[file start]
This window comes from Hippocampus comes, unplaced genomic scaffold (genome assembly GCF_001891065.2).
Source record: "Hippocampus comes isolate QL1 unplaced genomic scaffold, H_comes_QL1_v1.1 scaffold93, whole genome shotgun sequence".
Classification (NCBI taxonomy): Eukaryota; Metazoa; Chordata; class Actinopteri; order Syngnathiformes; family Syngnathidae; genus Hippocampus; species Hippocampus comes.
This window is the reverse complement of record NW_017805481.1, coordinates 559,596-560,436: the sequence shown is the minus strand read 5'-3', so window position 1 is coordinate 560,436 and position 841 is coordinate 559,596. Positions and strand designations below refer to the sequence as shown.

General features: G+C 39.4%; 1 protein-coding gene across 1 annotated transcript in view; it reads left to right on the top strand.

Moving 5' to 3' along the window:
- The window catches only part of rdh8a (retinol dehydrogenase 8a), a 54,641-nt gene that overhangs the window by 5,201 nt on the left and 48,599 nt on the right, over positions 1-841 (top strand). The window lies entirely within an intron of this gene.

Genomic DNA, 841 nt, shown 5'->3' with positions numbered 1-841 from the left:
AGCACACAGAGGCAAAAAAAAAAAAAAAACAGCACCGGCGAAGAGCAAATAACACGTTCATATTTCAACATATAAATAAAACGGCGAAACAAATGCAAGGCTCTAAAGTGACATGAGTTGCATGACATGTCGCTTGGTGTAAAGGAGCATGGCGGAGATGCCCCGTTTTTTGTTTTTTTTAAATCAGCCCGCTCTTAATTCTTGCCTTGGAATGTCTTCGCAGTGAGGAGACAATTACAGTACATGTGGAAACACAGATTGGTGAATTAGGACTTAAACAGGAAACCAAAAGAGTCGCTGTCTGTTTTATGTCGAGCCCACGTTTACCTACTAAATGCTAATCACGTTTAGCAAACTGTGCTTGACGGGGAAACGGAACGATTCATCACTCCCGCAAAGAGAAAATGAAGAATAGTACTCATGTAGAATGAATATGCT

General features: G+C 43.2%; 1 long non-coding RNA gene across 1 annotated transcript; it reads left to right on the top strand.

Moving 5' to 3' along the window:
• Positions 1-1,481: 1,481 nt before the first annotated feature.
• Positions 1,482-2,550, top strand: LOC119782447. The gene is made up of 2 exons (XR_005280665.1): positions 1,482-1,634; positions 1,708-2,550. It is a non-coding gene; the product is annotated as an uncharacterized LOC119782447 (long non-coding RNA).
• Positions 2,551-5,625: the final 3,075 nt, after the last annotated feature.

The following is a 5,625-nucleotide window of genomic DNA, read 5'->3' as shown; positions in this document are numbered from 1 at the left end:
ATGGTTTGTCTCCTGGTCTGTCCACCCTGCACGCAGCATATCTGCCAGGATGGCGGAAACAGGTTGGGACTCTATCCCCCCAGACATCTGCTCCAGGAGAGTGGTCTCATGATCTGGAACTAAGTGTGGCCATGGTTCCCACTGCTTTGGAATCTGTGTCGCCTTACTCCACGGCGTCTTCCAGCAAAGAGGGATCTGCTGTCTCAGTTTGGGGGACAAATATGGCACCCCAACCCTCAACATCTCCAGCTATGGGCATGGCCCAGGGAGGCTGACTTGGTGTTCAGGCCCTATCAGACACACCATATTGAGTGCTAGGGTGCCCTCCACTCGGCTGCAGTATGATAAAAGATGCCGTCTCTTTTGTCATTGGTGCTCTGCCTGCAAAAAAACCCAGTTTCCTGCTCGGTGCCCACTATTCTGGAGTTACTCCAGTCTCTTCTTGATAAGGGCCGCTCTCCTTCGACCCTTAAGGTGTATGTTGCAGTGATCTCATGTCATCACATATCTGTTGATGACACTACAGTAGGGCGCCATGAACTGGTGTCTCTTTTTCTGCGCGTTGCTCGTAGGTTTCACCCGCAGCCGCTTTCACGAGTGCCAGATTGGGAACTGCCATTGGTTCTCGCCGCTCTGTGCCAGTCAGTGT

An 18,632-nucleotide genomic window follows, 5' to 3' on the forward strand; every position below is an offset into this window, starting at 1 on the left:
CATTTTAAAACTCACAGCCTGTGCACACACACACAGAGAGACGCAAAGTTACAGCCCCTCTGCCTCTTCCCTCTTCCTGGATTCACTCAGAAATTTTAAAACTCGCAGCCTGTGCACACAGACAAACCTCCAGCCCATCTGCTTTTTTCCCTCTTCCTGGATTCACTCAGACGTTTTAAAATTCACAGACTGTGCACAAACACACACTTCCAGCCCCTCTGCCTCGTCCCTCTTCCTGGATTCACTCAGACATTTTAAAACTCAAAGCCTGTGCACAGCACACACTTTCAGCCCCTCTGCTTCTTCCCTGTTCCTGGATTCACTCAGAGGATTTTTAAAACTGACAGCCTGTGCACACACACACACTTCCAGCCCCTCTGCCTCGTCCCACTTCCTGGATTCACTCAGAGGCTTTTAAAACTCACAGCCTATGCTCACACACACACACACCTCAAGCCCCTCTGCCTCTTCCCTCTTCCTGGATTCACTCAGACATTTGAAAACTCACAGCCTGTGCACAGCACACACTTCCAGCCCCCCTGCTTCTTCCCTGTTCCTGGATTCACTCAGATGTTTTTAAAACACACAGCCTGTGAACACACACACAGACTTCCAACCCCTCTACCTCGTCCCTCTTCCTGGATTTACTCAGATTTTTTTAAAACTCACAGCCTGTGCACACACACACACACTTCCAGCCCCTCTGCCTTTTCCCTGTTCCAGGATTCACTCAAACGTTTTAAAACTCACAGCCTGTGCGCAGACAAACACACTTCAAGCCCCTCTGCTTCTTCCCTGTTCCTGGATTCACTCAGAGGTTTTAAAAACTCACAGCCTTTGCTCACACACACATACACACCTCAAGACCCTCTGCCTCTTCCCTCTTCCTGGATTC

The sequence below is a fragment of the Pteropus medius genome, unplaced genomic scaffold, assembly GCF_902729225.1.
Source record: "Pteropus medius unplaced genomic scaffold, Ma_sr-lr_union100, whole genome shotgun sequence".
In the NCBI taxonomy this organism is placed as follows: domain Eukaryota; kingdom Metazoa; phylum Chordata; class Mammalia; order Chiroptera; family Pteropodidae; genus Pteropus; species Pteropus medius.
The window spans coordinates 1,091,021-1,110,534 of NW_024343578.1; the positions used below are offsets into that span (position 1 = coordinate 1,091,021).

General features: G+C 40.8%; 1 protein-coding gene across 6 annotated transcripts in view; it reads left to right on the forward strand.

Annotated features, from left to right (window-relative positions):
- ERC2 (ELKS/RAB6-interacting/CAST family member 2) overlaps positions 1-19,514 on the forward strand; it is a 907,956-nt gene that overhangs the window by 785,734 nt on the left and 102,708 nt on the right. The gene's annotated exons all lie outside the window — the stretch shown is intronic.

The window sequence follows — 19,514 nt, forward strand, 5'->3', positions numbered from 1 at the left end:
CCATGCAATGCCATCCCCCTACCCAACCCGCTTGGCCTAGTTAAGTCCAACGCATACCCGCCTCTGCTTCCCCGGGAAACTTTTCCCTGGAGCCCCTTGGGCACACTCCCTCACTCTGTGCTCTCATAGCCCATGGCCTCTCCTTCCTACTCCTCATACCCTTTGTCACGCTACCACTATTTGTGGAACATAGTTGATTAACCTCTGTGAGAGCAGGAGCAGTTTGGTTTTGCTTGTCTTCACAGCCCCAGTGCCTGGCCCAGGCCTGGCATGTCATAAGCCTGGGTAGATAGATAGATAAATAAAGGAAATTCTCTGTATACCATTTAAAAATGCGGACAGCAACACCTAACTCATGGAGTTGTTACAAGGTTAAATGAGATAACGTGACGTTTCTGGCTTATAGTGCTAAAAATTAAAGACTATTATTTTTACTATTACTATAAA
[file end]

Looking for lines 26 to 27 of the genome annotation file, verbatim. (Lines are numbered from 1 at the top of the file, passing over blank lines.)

The window sequence follows — 19,514 nt, forward strand, 5'->3', positions numbered from 1 at the left end:
CCATGCAATGCCATCCCCCTACCCAACCCGCTTGGCCTAGTTAAGTCCAACGCATACCCGCCTCTGCTTCCCCGGGAAACTTTTCCCTGGAGCCCCTTGGGCACACTCCCTCACTCTGTGCTCTCATAGCCCATGGCCTCTCCTTCCTACTCCTCATACCCTTTGTCACGCTACCACTATTTGTGGAACATAGTTGATTAACCTCTGTGAGAGCAGGAGCAGTTTGGTTTTGCTTGTCTTCACAGCCCCAGTGCCTGGCCCAGGCCTGGCATGTCATAAGCCTGGGTAGATAGATAGATAAATAAAGGAAATTCTCTGTATACCATTTAAAAATGCGGACAGCAACACCTAACTCATGGAGTTGTTACAAGGTTAAATGAGATAACGTGACGTTTCTGGCTTATAGTGCTAAAAATTAAAGACTATTATTTTTACTATTACTATAAA